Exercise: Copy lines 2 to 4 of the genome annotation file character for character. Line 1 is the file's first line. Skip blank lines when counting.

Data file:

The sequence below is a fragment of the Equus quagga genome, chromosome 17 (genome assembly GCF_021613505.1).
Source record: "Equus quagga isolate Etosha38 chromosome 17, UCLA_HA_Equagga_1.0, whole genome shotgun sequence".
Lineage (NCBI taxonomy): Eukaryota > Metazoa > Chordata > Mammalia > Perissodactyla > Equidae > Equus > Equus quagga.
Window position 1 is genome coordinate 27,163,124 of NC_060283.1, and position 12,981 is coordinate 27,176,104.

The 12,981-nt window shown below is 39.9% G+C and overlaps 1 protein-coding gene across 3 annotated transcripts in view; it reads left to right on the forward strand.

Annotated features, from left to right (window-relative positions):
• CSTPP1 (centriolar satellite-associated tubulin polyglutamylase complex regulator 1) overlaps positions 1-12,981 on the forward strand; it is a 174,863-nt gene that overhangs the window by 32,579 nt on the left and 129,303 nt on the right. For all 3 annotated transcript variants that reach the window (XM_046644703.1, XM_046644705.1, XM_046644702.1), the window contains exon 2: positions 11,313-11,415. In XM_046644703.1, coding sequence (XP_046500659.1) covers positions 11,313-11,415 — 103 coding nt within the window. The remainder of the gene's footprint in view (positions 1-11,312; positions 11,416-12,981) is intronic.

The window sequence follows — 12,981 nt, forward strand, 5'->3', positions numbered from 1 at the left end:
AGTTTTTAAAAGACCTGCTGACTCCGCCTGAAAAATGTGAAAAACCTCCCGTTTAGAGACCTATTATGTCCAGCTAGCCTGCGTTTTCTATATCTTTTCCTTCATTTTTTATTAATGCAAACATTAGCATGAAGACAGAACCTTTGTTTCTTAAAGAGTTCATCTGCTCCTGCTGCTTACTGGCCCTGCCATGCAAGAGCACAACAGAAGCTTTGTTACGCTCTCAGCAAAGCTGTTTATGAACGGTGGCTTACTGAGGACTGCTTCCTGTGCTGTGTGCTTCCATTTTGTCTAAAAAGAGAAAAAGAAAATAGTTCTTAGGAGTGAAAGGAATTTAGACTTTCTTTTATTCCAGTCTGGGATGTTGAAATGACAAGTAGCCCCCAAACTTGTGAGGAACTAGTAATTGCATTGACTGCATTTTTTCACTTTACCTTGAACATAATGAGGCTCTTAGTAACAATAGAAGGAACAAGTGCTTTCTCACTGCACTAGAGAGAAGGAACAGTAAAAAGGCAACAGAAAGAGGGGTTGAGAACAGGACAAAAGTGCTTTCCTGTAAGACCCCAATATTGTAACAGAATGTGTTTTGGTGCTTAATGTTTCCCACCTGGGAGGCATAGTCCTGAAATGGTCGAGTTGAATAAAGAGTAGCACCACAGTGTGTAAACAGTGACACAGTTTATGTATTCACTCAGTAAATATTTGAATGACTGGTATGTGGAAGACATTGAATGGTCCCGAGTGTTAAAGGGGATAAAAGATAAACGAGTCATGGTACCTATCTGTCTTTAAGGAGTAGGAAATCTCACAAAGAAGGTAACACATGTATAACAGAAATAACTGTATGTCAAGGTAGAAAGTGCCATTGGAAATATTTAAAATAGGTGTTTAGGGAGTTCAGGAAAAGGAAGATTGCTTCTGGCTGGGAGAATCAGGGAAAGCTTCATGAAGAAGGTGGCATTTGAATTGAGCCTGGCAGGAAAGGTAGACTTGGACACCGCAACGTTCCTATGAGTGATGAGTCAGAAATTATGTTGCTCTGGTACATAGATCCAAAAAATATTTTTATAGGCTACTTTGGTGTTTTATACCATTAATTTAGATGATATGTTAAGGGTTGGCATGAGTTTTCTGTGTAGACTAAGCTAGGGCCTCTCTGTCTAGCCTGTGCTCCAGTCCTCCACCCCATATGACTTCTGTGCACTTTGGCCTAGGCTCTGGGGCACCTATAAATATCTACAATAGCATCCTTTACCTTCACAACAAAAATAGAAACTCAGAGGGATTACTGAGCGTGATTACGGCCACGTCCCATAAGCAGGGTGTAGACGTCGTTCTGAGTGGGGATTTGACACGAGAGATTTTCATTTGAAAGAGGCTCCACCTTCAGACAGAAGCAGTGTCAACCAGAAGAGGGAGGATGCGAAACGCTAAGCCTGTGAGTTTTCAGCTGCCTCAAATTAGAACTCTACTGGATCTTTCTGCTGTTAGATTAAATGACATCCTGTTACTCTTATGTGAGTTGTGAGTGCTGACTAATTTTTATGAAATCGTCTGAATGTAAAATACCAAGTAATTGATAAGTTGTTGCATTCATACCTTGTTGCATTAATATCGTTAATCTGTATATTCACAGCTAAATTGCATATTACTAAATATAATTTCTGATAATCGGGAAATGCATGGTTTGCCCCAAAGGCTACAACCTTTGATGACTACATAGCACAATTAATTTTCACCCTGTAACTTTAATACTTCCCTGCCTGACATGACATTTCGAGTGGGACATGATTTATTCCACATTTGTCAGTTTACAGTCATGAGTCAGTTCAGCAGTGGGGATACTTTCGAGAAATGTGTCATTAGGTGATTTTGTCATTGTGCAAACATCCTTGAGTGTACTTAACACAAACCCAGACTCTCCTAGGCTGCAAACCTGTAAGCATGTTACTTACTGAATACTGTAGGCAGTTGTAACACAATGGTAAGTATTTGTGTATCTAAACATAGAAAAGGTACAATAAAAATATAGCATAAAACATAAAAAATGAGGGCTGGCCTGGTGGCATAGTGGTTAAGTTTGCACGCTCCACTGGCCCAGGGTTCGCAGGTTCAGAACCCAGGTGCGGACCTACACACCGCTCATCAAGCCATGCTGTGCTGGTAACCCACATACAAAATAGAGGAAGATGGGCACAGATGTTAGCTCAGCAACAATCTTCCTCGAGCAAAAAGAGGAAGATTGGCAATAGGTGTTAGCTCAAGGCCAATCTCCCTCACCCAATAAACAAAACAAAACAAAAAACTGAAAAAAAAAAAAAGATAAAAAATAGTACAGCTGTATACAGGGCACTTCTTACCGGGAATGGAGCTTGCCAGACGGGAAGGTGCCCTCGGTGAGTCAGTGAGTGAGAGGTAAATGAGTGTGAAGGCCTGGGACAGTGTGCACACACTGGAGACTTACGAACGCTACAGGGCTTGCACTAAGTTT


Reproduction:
Source record: "Equus quagga isolate Etosha38 chromosome 17, UCLA_HA_Equagga_1.0, whole genome shotgun sequence".
Lineage (NCBI taxonomy): Eukaryota > Metazoa > Chordata > Mammalia > Perissodactyla > Equidae > Equus > Equus quagga.
Window position 1 is genome coordinate 27,163,124 of NC_060283.1, and position 12,981 is coordinate 27,176,104.